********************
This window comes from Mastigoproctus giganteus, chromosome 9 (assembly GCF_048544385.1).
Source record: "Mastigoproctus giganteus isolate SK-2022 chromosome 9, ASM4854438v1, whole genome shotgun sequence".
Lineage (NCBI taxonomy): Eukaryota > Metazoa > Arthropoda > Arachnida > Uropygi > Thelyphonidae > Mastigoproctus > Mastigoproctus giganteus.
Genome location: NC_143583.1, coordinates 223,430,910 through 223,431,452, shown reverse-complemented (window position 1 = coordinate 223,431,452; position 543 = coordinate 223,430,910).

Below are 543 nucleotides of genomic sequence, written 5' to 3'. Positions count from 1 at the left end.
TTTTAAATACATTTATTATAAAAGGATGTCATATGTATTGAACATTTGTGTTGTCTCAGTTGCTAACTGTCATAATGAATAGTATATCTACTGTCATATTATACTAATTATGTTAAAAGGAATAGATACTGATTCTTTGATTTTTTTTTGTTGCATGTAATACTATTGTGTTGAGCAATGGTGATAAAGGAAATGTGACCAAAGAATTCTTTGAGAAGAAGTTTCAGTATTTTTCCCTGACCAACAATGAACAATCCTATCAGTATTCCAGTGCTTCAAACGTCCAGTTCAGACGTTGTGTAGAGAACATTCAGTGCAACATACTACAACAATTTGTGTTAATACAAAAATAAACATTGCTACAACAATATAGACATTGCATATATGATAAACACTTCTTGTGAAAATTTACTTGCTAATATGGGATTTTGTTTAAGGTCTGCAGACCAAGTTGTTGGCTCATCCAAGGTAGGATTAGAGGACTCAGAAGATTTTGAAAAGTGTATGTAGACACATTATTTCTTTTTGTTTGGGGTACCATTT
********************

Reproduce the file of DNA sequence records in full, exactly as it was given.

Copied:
This window comes from Mastigoproctus giganteus, chromosome 9 (assembly GCF_048544385.1).
Source record: "Mastigoproctus giganteus isolate SK-2022 chromosome 9, ASM4854438v1, whole genome shotgun sequence".
Lineage (NCBI taxonomy): Eukaryota > Metazoa > Arthropoda > Arachnida > Uropygi > Thelyphonidae > Mastigoproctus > Mastigoproctus giganteus.
Genome location: NC_143583.1, coordinates 223,430,910 through 223,431,452, shown reverse-complemented (window position 1 = coordinate 223,431,452; position 543 = coordinate 223,430,910).

Below are 543 nucleotides of genomic sequence, written 5' to 3'. Positions count from 1 at the left end.
TTTTAAATACATTTATTATAAAAGGATGTCATATGTATTGAACATTTGTGTTGTCTCAGTTGCTAACTGTCATAATGAATAGTATATCTACTGTCATATTATACTAATTATGTTAAAAGGAATAGATACTGATTCTTTGATTTTTTTTTGTTGCATGTAATACTATTGTGTTGAGCAATGGTGATAAAGGAAATGTGACCAAAGAATTCTTTGAGAAGAAGTTTCAGTATTTTTCCCTGACCAACAATGAACAATCCTATCAGTATTCCAGTGCTTCAAACGTCCAGTTCAGACGTTGTGTAGAGAACATTCAGTGCAACATACTACAACAATTTGTGTTAATACAAAAATAAACATTGCTACAACAATATAGACATTGCATATATGATAAACACTTCTTGTGAAAATTTACTTGCTAATATGGGATTTTGTTTAAGGTCTGCAGACCAAGTTGTTGGCTCATCCAAGGTAGGATTAGAGGACTCAGAAGATTTTGAAAAGTGTATGTAGACACATTATTTCTTTTTGTTTGGGGTACCATTT